How Do You Talk To Kids About Sex?

Cathy: How do you talk to your kid about what sex is?
I’m here with J.D aka Jen Devine from and I’m Cathy Vartuli from and you talk to kids all the time about this. So how would….if you want your….what sex?

Jen: That is one of the most popular questions in the anonymous question box.

Cathy: Yeah.

Jen: What is S.E.X? Are we going to talk about the word starts with S and ends with X?

Cathy: Well I love it you have it you… can see this younger child has written it out. It’s on your refrigerator.

Jen: Yes, it says “how does sex work? Answer it. Please!” It’s probably a fourth grader who wrote that one.

Cathy: Yeah.

Jen: So….so here is so I like to define it because I think one of the most important things with kids when they’re asking question is to define the word first. So I often say sex can be when people decide they’re going to let their genitals come together. Actually…..usually I say sex is when people decide they’re going to let their bodies come together and it might include their genitals and they do that with permission and it’s usually people who have some understanding of what they plan on doing at that time.

Cathy: Yeah.

Jen: So that’s what sex is. People getting together with their bodies maybe their genitals and it’s usually with permission of course I sometimes also bring in that sometimes there are occasions where that happens without permission.

Cathy: Yeah.

Jen: And what that means and we talked about that.

Cathy: Yeah. I love that you….you make it not about gender. It’s not necessary about marriage like I remember when I was back in I think it was fifth grade they taught us like a mother…. our mother and father or may like you know husband and wife it was all very binary and I love how you mean it’s just two people can get you know people can get together.

Jen: I even say people

Cathy: So does it….Yeah, they’re not living.

Jen: because there are polyamorous families too

Cathy: Yes.

Jen: Who may have more than two people who are involved in what they call sex.

Cathy: Yeah.

Jen: And I also say that it might not involve genitals because not all sex does involve what people call

Cathy: Yeah.

Jen: private parts which is a word I…..I’ll talk about that later but so because there are folks for whom I mean I have a friend whose most erotic place because they have a spinal cord injury happens to be their hand and their thumb and that’s their place that they want to get erotic

Cathy: Yeah.

Jen: touch and

Cathy: Well, yeah. Your

Jen: that’s sex for them.

Cathy: and genitals are not necessarily the one’s that

Jen: Right. So

Cathy: Yeah

Jen: I try to broaden what it means because people have an idea and often in the ideas only penis going in vagina behavior and there’s a lot of other things people do and including sex.

Cathy: That feel amazing. Yeah.

Jen: Yeah and like telling that to a young kid is really important and could be super inclusive because what I find when I teach high school students what they think sex is also varies by community

Cathy: Yeah

Jen: and what they count as sex varies by who you talk to and so there’ll be people who’ll say things like “well, I haven’t had sex yet” and then the other person’s like “oh great. So you’re virgin.” And they’re like “oh, yeah. No yeah. I haven’t had sex yet” and that doesn’t actually disclose all the things they may have done that could…..well, include some risky behaviors or could include some information they might want to let the other partner know.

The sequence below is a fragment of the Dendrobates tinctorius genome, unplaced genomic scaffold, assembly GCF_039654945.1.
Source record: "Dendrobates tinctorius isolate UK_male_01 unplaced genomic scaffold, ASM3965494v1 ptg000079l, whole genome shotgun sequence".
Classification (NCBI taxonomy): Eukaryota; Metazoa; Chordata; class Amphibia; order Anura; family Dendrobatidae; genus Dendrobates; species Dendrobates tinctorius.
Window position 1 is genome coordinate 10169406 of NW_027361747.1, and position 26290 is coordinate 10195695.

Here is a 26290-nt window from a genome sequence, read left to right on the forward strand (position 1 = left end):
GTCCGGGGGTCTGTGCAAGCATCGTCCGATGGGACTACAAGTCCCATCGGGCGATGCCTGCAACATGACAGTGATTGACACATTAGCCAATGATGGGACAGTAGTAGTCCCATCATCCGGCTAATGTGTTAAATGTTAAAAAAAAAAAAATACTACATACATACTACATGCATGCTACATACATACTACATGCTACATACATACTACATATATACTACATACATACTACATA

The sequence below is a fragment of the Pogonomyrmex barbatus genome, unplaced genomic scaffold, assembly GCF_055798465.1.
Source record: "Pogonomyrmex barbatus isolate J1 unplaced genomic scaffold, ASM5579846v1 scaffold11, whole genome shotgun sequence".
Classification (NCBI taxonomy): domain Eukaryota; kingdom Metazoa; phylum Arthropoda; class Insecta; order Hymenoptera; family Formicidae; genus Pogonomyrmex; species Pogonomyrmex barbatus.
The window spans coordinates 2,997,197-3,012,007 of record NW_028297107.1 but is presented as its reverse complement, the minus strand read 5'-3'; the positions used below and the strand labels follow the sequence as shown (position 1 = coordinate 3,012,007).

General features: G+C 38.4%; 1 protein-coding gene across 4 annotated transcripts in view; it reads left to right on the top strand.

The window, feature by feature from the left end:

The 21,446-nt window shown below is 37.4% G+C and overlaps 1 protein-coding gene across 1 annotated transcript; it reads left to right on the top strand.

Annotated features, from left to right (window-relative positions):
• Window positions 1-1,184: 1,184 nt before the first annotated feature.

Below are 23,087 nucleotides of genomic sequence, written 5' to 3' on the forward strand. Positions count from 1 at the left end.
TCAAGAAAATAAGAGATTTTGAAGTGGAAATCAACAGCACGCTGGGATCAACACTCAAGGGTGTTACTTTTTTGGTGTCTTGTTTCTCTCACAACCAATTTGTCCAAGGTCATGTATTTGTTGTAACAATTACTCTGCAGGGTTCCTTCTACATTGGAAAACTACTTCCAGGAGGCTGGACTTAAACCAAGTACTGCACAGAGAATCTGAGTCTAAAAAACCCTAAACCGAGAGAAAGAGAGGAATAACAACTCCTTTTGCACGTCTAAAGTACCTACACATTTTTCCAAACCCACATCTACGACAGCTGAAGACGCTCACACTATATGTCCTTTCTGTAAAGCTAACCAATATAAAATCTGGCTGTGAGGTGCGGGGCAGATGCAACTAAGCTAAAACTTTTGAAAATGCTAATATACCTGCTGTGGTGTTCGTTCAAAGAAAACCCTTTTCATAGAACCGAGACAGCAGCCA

Cathy: Yeah

Jen: So when people say “oh, let’s get together” “yeah let’s get together” “I don’t want to have sex yet” “okay me neither.” Now do these two people know they’re talking about?

Cathy: None, I say

Jen: No! I guess versus like “oh, sex means don’t touch breasts, genitals though making out nothing knows nothing sexual at all.” This person’s like “sex just made penis and vagina.”

Cathy: I can get over….I can do a lot of it

Jen: I can do everything else, right? Wait a minute. This doesn’t work. So

Cathy: Yeah.

Jen: Try to be as inclusive as possible that would even sex means.

Cathy: Yeah.

Jen: With little kids

Cathy: And what if they asked more questions at that point like how do you know how much to share if they’re like hey, okay I get that but what do they actually do because I know I was reading very bad romance novels that my aunt had given us from the library and they were like the…..the naughty scenes and I was trying to figure out what sex was from that and it was

Jen: Right.

Cathy: really like they not

Jen: They’re very big

Cathy: always the best. Very big sometimes

Jen: Yeah. Well it depends on the age group and what’s age-appropriate for you and your family. In classrooms I also kind of base it on where the kids are what kind of questions they are asking in the classroom so it… can get into detail and also depends about what level of boundaries and comfort you have with the topic, right? So you can say well sometimes people might put a penis inside a vagina, sometimes other objects could go into body parts, sometimes people let mouths and genitals touch in ways. So sometimes you give some detail and stop and then see if the kids wanting to know more

Cathy: Yeah.

Jen: or they’re like too much information

Cathy: Yeah, I’m going to go watch cartoons

Jen: already.

Cathy: or whatever.

Jen: Right? So it….we kind of depends on where the kid is age appropriately you know age-appropriate and developmentally as well. Yeah.

Cathy: Yeah. Thanks. If you have questions or comments please leave them below. We’d love to hear and we’ll be back with another….. I have another question for you.

Jen: Okay!